WFS.PR.A SplitShare -1.1639% Now with a pre-tax bid-YTW of 4.85% based on a bid of 10.19 and a hardMaturity 2011-6-30 at 10.00.
Volume Highlights
Issue Index Volume Notes
SLF.PR.B PerpetualDiscount 47,250 Now with a pre-tax bid-YTW of 4.97% based on a bid of 24.33 and a limitMaturity.
BMO.PR.G OpRet 31,681 Has been called for redemption.
CM.PR.I PerpetualDiscount 23,163 Now with a pre-tax bid-YTW of 5.11% based on a bid of 23.10 and a limitMaturity.
POW.PR.D PerpetualDiscount 22,414 Now with a pre-tax bid-YTW of 5.24% based on a bid of 24.00 and a limitMaturity. There’s not much room for a capital gain on this one, but the yield looks juicy, eh?
BNS.PR.L PerpetualDiscount 21,635 Now with a pre-tax bid-YTW of 5.00% based on a bid of 22.62 and a limitMaturity.

There were fifteen other $25-equivalent index-included issues trading over 10,000 shares today.

EN.PR.A Proposes Term Extension

Thursday, July 26th, 2007

Energy Split Corp. II has announced:

that its Board of Directors has approved a proposal to reorganize the Company. The reorganization will permit current holders of both Capital Yield Shares and ROC Preferred Shares to extend their investment in the Company beyond the scheduled redemption date of December 16, 2007 for up to an additional 3 years. Under the proposed reorganization, holders of ROC Preferred Shares will be entitled to receive a new coupon rate which will be fixed prior to the time of the shareholder meeting described below in the context of market conditions at that time. In approving the proposal to reorganize the Company, the Board received and relied on the financial advice and recommendations of Scotia Capital Inc.
    A special meeting of holders of Capital Yield Shares and ROC Preferred Shares will be held on October 23, 2007 to consider and vote upon the proposed reorganization. Details of the proposed reorganization will be outlined in an information circular to be prepared and delivered to holders of Capital Yield Shares and ROC Preferred Shares in connection with the special meeting and will be available on www.sedar.com.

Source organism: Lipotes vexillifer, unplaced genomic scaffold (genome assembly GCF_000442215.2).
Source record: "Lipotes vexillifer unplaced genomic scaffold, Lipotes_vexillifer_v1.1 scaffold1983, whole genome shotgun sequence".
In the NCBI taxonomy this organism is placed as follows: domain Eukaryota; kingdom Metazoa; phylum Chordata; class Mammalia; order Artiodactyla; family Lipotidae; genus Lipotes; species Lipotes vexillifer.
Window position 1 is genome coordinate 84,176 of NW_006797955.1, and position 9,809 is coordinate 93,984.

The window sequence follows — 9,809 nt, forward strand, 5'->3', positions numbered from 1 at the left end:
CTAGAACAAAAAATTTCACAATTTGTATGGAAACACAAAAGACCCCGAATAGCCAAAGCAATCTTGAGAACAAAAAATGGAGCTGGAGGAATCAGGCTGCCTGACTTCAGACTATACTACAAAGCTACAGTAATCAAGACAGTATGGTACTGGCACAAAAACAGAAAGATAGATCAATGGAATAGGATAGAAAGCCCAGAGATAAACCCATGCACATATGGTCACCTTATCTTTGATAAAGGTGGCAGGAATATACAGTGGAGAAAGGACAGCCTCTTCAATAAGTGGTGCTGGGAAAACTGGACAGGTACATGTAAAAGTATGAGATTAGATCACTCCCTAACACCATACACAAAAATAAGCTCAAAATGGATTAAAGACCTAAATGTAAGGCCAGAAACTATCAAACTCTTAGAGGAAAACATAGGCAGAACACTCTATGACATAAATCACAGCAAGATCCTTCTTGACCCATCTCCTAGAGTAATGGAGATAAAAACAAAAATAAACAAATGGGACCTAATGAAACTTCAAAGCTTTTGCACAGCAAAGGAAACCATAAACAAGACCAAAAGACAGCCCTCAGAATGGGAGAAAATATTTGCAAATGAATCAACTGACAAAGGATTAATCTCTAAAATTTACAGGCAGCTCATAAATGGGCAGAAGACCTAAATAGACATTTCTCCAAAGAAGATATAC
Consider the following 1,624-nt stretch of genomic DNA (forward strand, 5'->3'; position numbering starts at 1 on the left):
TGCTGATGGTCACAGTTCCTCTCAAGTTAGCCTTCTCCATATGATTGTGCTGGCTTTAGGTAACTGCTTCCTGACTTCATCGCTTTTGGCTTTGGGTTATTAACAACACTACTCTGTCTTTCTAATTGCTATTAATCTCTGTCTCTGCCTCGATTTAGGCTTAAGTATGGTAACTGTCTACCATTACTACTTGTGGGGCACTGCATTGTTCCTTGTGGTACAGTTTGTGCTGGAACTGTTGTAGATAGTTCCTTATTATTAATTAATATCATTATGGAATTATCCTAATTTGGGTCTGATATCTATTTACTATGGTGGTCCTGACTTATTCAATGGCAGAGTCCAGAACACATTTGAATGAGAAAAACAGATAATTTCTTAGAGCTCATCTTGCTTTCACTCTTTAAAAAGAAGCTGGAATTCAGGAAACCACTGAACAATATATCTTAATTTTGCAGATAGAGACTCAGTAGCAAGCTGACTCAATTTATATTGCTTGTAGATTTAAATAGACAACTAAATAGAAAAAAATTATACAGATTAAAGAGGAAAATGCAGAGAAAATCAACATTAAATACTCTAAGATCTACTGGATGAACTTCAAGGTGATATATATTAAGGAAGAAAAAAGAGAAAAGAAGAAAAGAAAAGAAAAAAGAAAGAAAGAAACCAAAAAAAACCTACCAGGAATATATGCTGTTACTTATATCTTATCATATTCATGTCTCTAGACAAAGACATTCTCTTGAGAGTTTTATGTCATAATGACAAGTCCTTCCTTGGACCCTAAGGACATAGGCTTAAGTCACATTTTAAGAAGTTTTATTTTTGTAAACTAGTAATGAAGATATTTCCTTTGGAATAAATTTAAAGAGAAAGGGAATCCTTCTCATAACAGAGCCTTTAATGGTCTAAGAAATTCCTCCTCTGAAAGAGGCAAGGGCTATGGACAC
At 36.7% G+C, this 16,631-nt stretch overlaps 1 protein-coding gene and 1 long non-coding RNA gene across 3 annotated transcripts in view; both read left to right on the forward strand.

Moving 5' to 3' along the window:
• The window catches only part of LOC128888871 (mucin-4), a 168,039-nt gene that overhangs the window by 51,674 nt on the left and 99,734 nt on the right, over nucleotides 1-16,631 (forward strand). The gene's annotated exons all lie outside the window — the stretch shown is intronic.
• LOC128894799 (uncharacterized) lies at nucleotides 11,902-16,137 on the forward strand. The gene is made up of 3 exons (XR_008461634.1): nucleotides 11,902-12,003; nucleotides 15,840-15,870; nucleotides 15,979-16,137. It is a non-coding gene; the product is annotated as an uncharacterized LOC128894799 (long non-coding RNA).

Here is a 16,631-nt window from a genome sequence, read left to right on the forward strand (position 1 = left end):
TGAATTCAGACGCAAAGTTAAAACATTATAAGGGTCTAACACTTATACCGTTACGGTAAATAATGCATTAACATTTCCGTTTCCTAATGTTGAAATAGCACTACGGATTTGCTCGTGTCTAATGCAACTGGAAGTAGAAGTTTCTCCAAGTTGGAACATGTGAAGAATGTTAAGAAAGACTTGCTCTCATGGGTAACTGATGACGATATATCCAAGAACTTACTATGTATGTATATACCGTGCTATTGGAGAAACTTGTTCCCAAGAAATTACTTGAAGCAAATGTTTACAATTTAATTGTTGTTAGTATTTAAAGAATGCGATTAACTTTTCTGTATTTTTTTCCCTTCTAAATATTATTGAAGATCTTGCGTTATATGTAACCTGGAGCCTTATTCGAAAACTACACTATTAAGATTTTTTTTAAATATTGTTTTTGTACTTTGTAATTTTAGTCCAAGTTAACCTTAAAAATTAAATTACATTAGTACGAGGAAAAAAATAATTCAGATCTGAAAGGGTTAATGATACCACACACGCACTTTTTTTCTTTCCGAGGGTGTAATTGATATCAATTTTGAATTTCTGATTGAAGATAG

It is, of course, impossible to comment meaningfully on this proposal until the “new coupon rate” has been disclosed.

EN.PR.A is tracked by HIMIPref™, but is not included in any of the indices due to low average volume. There are a mere 1,209,398 shares outstanding, according to the Toronto Stock Exchange.

Term extensions this year have been approved for DFN.PR.A and FFN.PR.A; the proposal for FTN.PR.A was denied by the capital stockholders.

HIMIPref™ Preferred Indices : March, 1999

Thursday, July 26th, 2007

All indices were assigned a value of 1000.0 as of December 31, 1993.

HIMI Index Values 1999-03-31
Index Closing Value (Total Return) Issues Mean Credit Quality Median YTW Median DTW Median Daily Trading Mean Current Yield
Ratchet 1,504.7 0 0 0 0 0 0
FixedFloater 1,594.4 7 2.00 4.51% 16.0 354M 5.09%
Floater 1,416.9 4 1.75 5.21% 14.9 84M 5.92%
OpRet 1,367.0 33 1.18 4.76% 3.6 65M 6.12%
SplitShare 1,413.8 5 1.60 5.44% 6.9 75M 5.44%
Interest-Bearing 1,388.7 1 2.00 8.90% 4.0 6,040M 8.93%
Perpetual-Premium 1,208.4 2 1.00 6.13% 0.6 56M 8.75%
Perpetual-Discount 1,236.5 9 1.56 5.61% 14.4 260M 5.65%

Index Constitution, 1999-03-31, Pre-rebalancing

Index Constitution, 1999-03-31, Post-rebalancing